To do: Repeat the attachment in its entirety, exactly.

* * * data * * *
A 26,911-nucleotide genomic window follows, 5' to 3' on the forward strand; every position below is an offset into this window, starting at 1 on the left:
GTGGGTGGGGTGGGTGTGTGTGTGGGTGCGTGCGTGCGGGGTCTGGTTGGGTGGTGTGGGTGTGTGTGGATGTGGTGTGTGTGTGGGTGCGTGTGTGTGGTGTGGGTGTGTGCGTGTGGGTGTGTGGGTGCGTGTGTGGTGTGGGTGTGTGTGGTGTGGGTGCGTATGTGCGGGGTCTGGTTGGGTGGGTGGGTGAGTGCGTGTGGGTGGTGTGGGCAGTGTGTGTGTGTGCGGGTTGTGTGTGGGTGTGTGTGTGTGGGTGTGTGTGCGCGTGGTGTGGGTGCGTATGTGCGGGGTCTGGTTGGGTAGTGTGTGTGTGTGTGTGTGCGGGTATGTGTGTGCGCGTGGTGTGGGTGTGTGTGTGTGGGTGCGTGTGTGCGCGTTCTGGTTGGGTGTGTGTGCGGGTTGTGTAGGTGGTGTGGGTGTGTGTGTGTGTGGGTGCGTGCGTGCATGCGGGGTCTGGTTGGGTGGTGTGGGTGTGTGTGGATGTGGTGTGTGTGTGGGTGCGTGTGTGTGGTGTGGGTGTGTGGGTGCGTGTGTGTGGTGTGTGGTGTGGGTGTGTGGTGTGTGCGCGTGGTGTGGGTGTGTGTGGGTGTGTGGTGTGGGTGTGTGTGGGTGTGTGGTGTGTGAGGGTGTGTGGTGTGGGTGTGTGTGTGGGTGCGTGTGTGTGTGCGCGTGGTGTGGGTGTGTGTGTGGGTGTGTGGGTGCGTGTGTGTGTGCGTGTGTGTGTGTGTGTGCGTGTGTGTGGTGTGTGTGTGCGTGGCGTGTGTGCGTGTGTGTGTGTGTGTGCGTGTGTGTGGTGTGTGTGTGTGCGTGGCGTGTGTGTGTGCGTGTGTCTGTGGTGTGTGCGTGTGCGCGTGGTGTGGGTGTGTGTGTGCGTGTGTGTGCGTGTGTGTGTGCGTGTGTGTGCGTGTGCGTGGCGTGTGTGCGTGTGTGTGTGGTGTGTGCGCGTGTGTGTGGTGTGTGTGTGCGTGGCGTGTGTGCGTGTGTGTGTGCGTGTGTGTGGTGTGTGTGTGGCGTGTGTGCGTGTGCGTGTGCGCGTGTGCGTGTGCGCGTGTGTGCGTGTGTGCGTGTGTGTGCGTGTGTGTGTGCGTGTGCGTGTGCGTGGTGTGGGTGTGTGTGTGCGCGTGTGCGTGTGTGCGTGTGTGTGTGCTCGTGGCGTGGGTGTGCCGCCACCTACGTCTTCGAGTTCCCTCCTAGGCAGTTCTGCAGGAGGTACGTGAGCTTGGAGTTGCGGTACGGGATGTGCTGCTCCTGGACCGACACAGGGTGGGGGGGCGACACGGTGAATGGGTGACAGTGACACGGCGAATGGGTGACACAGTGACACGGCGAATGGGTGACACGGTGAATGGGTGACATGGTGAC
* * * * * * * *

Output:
A 26,911-nucleotide genomic window follows, 5' to 3' on the forward strand; every position below is an offset into this window, starting at 1 on the left:
GTGGGTGGGGTGGGTGTGTGTGTGGGTGCGTGCGTGCGGGGTCTGGTTGGGTGGTGTGGGTGTGTGTGGATGTGGTGTGTGTGTGGGTGCGTGTGTGTGGTGTGGGTGTGTGCGTGTGGGTGTGTGGGTGCGTGTGTGGTGTGGGTGTGTGTGGTGTGGGTGCGTATGTGCGGGGTCTGGTTGGGTGGGTGGGTGAGTGCGTGTGGGTGGTGTGGGCAGTGTGTGTGTGTGCGGGTTGTGTGTGGGTGTGTGTGTGTGGGTGTGTGTGCGCGTGGTGTGGGTGCGTATGTGCGGGGTCTGGTTGGGTAGTGTGTGTGTGTGTGTGTGCGGGTATGTGTGTGCGCGTGGTGTGGGTGTGTGTGTGTGGGTGCGTGTGTGCGCGTTCTGGTTGGGTGTGTGTGCGGGTTGTGTAGGTGGTGTGGGTGTGTGTGTGTGTGGGTGCGTGCGTGCATGCGGGGTCTGGTTGGGTGGTGTGGGTGTGTGTGGATGTGGTGTGTGTGTGGGTGCGTGTGTGTGGTGTGGGTGTGTGGGTGCGTGTGTGTGGTGTGTGGTGTGGGTGTGTGGTGTGTGCGCGTGGTGTGGGTGTGTGTGGGTGTGTGGTGTGGGTGTGTGTGGGTGTGTGGTGTGTGAGGGTGTGTGGTGTGGGTGTGTGTGTGGGTGCGTGTGTGTGTGCGCGTGGTGTGGGTGTGTGTGTGGGTGTGTGGGTGCGTGTGTGTGTGCGTGTGTGTGTGTGTGTGCGTGTGTGTGGTGTGTGTGTGCGTGGCGTGTGTGCGTGTGTGTGTGTGTGTGCGTGTGTGTGGTGTGTGTGTGTGCGTGGCGTGTGTGTGTGCGTGTGTCTGTGGTGTGTGCGTGTGCGCGTGGTGTGGGTGTGTGTGTGCGTGTGTGTGCGTGTGTGTGTGCGTGTGTGTGCGTGTGCGTGGCGTGTGTGCGTGTGTGTGTGGTGTGTGCGCGTGTGTGTGGTGTGTGTGTGCGTGGCGTGTGTGCGTGTGTGTGTGCGTGTGTGTGGTGTGTGTGTGGCGTGTGTGCGTGTGCGTGTGCGCGTGTGCGTGTGCGCGTGTGTGCGTGTGTGCGTGTGTGTGCGTGTGTGTGTGCGTGTGCGTGTGCGTGGTGTGGGTGTGTGTGTGCGCGTGTGCGTGTGTGCGTGTGTGTGTGCTCGTGGCGTGGGTGTGCCGCCACCTACGTCTTCGAGTTCCCTCCTAGGCAGTTCTGCAGGAGGTACGTGAGCTTGGAGTTGCGGTACGGGATGTGCTGCTCCTGGACCGACACAGGGTGGGGGGGCGACACGGTGAATGGGTGACAGTGACACGGCGAATGGGTGACACAGTGACACGGCGAATGGGTGACACGGTGAATGGGTGACATGGTGAC